Wednesday, June 30, 2010

"Tight on goals, loose on means" Part one of my thoughts on "Finding the Link"

I spent the morning live-tweeting "Finding the Link: Teacher Evaluation and Professional Development, an event hosted by Education Sector.

Let's be honest: getting to go downtown, occupying a spot at the bloggers table, chatting with great teachers from other states, listening to the education debate and sharing my thoughts via twitter? Totally different than my school-year day-to-day. There was no snot, no one asked me to tie their shoe, no fear of getting lice from those around me, no chance of suddenly having to leave what I was doing to sprint down the hallway after a run away child.

Live-tweeting in itself was an adventure. Re-reading over the twitter conversation (#esteach) made me dizzy. I was typing so fast while trying to record one thought at the same I was following the panelists conversation that I didn't realize my tweets were so disconnected and confusing. Some of them I don't have any memory of writing, and I can't quite piece together what I intended to say when I read back over them. Regardless, it was certainly an experience!

The entire morning left me with so much to think about that it is hard to boil down into one post. The whole question about teacher development and teacher evaluation and the role of the federal government/states/districts is so large, with so many subplots that it was difficult to even capture in the two hours.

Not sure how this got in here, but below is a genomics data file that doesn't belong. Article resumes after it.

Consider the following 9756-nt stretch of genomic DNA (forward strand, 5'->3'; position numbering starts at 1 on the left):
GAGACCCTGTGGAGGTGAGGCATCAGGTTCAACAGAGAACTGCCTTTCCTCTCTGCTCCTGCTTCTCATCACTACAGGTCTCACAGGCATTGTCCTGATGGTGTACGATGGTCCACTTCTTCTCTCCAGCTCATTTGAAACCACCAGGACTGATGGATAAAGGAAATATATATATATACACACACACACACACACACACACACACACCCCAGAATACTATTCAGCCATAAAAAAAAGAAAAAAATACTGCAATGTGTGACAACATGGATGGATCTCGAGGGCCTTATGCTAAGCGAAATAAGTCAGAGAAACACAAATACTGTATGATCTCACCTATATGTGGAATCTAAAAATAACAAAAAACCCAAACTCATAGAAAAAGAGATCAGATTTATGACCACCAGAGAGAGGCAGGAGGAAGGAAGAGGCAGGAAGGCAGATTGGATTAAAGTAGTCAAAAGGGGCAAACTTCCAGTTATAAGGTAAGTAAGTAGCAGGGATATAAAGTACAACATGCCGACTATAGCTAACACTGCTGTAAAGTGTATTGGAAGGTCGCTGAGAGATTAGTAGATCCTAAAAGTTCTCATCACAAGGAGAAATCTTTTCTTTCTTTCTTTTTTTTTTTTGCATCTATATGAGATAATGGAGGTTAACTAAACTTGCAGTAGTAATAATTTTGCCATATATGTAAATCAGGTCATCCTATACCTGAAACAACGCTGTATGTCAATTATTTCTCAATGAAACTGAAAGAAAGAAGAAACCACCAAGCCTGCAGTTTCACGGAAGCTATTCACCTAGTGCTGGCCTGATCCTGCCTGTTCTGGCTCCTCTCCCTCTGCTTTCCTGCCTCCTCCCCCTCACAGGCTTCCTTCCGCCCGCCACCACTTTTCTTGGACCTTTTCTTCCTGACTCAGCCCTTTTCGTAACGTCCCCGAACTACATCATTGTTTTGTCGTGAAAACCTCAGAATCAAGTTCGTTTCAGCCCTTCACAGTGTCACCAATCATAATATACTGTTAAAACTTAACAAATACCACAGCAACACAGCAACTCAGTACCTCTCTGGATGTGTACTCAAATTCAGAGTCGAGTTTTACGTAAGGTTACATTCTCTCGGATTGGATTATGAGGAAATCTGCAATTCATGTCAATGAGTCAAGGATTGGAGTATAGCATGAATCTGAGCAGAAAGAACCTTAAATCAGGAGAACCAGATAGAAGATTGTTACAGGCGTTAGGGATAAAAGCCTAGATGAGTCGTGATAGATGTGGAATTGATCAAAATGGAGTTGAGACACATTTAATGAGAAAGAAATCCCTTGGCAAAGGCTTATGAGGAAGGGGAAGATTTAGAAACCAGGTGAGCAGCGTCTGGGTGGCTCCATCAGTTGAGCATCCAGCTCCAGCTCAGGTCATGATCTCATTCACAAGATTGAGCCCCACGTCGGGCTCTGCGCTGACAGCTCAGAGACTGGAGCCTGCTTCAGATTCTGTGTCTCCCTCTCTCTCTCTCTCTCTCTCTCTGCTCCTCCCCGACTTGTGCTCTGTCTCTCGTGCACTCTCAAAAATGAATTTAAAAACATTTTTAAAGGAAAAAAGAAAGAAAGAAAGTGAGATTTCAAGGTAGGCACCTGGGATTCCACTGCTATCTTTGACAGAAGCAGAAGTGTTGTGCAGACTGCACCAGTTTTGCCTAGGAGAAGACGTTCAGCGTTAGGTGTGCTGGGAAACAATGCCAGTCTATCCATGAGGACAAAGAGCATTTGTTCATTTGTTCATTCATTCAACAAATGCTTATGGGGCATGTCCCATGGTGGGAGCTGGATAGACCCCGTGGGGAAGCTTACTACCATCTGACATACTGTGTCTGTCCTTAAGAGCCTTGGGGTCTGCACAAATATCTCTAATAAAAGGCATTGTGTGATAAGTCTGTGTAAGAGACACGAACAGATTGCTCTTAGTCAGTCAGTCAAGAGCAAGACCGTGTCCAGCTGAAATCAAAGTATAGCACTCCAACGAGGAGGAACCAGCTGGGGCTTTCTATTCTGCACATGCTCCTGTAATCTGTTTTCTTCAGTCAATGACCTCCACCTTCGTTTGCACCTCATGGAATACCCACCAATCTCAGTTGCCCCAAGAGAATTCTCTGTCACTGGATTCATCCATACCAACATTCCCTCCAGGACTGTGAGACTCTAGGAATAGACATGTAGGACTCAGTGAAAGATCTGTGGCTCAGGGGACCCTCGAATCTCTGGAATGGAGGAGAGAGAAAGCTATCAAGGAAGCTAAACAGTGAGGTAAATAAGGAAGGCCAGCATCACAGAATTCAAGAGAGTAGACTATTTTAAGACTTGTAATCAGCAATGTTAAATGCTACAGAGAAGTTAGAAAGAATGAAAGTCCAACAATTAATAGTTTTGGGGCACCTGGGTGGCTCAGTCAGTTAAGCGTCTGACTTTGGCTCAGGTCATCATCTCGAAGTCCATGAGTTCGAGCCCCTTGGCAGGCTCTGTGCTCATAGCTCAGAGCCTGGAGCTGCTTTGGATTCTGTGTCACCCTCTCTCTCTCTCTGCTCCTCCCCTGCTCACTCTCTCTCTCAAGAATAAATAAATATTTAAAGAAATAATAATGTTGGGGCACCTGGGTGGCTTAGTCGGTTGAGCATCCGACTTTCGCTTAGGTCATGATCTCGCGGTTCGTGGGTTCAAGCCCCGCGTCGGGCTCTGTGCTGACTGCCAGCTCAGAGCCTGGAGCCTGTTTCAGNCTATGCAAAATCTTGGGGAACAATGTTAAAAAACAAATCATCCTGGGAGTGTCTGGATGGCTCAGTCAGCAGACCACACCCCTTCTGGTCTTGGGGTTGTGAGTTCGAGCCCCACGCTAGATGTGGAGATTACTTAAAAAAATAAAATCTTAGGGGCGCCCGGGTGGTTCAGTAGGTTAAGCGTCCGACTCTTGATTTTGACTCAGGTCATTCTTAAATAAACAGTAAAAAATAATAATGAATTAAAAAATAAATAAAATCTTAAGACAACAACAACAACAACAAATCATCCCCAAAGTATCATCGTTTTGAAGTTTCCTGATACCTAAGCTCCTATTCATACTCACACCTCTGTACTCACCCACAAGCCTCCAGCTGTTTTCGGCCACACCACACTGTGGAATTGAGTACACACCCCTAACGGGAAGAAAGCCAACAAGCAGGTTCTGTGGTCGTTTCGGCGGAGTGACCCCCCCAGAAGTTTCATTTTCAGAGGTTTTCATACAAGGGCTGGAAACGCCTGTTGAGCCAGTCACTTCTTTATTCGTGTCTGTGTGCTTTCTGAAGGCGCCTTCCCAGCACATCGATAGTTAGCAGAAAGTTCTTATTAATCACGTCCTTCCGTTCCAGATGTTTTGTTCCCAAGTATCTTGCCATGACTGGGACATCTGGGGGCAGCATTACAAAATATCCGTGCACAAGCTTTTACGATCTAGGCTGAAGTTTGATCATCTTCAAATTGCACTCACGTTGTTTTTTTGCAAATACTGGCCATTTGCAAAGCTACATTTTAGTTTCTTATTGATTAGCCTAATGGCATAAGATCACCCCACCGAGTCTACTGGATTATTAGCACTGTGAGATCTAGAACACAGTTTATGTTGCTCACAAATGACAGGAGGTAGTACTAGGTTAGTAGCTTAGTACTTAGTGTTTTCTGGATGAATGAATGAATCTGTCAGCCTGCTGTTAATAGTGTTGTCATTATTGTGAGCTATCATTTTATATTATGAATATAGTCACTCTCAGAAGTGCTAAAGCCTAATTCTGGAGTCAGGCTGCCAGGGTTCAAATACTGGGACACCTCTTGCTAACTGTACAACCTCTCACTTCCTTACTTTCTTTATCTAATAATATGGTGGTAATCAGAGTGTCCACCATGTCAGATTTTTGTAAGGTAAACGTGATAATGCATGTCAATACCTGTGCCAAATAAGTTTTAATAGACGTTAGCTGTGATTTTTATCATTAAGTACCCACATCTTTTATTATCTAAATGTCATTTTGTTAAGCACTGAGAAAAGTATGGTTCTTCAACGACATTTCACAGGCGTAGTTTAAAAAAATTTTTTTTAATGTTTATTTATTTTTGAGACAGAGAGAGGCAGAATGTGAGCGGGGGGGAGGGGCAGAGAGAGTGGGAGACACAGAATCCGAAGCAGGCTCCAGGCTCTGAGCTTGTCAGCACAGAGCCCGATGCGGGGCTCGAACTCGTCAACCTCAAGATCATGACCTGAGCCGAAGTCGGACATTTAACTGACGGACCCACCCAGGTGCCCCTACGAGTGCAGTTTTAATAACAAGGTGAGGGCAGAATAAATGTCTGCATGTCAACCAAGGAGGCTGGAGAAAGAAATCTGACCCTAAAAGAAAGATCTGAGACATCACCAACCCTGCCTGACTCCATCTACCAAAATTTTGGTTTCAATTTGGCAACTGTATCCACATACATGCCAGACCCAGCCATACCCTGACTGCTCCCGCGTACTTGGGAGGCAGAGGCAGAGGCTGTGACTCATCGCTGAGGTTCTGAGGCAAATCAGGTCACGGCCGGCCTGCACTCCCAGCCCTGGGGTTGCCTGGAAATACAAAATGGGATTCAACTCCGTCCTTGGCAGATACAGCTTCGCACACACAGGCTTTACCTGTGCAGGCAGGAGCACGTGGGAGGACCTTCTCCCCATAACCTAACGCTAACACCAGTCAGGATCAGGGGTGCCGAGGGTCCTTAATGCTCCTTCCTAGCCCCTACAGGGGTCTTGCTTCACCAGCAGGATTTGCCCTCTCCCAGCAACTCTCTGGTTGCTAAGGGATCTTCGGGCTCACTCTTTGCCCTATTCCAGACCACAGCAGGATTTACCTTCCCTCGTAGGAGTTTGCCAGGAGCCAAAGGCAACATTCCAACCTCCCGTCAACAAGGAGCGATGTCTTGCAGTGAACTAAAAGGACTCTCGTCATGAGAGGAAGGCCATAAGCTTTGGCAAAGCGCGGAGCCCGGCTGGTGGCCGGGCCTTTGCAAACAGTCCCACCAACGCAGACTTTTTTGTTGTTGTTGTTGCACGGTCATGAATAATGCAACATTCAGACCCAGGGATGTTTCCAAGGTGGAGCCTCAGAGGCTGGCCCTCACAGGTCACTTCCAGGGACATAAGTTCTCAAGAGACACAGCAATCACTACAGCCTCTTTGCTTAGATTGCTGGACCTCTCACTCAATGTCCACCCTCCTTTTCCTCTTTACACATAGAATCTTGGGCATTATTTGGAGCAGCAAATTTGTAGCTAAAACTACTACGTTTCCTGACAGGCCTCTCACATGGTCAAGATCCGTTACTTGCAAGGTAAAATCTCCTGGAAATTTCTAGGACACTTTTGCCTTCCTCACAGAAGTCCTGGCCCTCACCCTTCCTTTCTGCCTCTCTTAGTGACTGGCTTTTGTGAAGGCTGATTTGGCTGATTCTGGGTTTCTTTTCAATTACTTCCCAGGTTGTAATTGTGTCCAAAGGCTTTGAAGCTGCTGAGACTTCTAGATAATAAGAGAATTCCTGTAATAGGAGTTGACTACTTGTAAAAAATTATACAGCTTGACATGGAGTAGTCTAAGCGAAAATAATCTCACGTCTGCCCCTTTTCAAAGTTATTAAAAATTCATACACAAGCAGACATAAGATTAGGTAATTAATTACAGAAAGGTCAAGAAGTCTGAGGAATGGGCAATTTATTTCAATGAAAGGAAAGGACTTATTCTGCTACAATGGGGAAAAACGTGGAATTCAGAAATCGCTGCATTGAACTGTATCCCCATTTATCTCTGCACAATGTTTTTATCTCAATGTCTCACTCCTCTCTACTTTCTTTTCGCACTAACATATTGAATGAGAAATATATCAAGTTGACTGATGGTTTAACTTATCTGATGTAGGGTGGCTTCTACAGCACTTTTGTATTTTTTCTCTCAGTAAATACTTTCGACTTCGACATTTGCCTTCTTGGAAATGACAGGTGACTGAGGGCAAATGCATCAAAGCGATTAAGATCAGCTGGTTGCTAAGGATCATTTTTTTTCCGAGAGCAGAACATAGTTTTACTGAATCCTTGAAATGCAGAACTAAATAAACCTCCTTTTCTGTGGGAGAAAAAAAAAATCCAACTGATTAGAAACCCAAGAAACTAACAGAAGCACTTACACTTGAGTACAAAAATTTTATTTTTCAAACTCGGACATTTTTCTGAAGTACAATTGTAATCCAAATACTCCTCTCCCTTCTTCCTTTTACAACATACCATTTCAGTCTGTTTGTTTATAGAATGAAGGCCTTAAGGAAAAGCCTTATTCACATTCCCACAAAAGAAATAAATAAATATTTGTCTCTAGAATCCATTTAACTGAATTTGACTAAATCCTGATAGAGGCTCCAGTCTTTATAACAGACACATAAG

The panelists we were reacting to were:
Scott Thompson, IMPACT, the new teacher evaluation system for the Washington, D.C., public schools
Brad Jupp, senior program adviser for teacher quality initiatives, U.S. Department of Education
Jen Mulhern, The New Teacher Project, who worked with New Haven on their new evaluation system.

To be honest I went into the whole event a bit nervous. I'm pretty skeptical of a lot of top-down initiatives on teaching, and even inside my own school I tend to subscribe to the philosophy "it's easier to ask for forgiveness than permission." If you put your head down, do what you know is best, and teach your heart out, you'll usually end up doing the right thing. I have strong opinions on education policy, but that usually involves telling policy makers where to stick it. So, I was pleasantly surprised that, for the most part, I didn't find myself sucking in my breath and holding back from exploding about how far removed from education everyone was. It's happened before, and it's not pretty.

For the most part I was impressed with all three' panelist's insights into the teaching profession and their understanding of the picture as a whole, but I was particularly impressed with Brad Jupp. Many of his comments reflected an appreciation for everything that happens within a school, and the need to support, respect and trust the teachers. He compared not trusting educators to be a part of developing the solution to refusing to allow engineers to be a part of fixing a bridge.

Listening to Judd also gave me a clearer picture on the road the US Department of Ed is taking. As a teacher I've heard about Race to the Top, but honestly, it will be so long before it actually impacts my classroom practice that I haven't paid much attention. As Jupp talked about how districts themselves should take on comprehensive reform in order to improve as a whole, and how the educators themselves need to be a part of this process, he explained that they've created a structure and a goal, and want to give educators (states, districts, policy makers) the freedom to find any way they can to get to the end.